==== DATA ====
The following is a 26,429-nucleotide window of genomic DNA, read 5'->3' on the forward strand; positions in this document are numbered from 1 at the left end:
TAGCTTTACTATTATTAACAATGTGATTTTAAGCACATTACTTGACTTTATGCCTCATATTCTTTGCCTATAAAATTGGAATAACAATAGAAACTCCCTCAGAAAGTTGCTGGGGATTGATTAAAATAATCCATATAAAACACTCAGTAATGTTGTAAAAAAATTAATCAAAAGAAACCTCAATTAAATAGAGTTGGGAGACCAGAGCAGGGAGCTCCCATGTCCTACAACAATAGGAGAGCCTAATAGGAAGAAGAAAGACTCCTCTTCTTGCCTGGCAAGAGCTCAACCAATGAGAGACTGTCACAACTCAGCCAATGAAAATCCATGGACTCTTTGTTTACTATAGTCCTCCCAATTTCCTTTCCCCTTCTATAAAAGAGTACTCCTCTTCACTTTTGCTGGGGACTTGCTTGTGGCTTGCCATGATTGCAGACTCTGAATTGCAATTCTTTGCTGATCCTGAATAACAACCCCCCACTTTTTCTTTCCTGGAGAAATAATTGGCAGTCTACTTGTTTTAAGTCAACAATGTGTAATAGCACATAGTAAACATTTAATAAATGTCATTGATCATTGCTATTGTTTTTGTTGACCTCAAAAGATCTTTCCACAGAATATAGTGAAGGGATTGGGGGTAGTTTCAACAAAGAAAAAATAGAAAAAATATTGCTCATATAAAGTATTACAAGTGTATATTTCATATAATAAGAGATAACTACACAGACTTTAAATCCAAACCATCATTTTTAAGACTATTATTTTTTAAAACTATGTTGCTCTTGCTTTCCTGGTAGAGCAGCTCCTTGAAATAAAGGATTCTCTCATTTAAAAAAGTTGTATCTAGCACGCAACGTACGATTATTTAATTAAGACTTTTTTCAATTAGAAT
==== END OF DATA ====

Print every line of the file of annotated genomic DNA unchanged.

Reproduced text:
The following is a 26,429-nucleotide window of genomic DNA, read 5'->3' on the forward strand; positions in this document are numbered from 1 at the left end:
TAGCTTTACTATTATTAACAATGTGATTTTAAGCACATTACTTGACTTTATGCCTCATATTCTTTGCCTATAAAATTGGAATAACAATAGAAACTCCCTCAGAAAGTTGCTGGGGATTGATTAAAATAATCCATATAAAACACTCAGTAATGTTGTAAAAAAATTAATCAAAAGAAACCTCAATTAAATAGAGTTGGGAGACCAGAGCAGGGAGCTCCCATGTCCTACAACAATAGGAGAGCCTAATAGGAAGAAGAAAGACTCCTCTTCTTGCCTGGCAAGAGCTCAACCAATGAGAGACTGTCACAACTCAGCCAATGAAAATCCATGGACTCTTTGTTTACTATAGTCCTCCCAATTTCCTTTCCCCTTCTATAAAAGAGTACTCCTCTTCACTTTTGCTGGGGACTTGCTTGTGGCTTGCCATGATTGCAGACTCTGAATTGCAATTCTTTGCTGATCCTGAATAACAACCCCCCACTTTTTCTTTCCTGGAGAAATAATTGGCAGTCTACTTGTTTTAAGTCAACAATGTGTAATAGCACATAGTAAACATTTAATAAATGTCATTGATCATTGCTATTGTTTTTGTTGACCTCAAAAGATCTTTCCACAGAATATAGTGAAGGGATTGGGGGTAGTTTCAACAAAGAAAAAATAGAAAAAATATTGCTCATATAAAGTATTACAAGTGTATATTTCATATAATAAGAGATAACTACACAGACTTTAAATCCAAACCATCATTTTTAAGACTATTATTTTTTAAAACTATGTTGCTCTTGCTTTCCTGGTAGAGCAGCTCCTTGAAATAAAGGATTCTCTCATTTAAAAAAGTTGTATCTAGCACGCAACGTACGATTATTTAATTAAGACTTTTTTCAATTAGAAT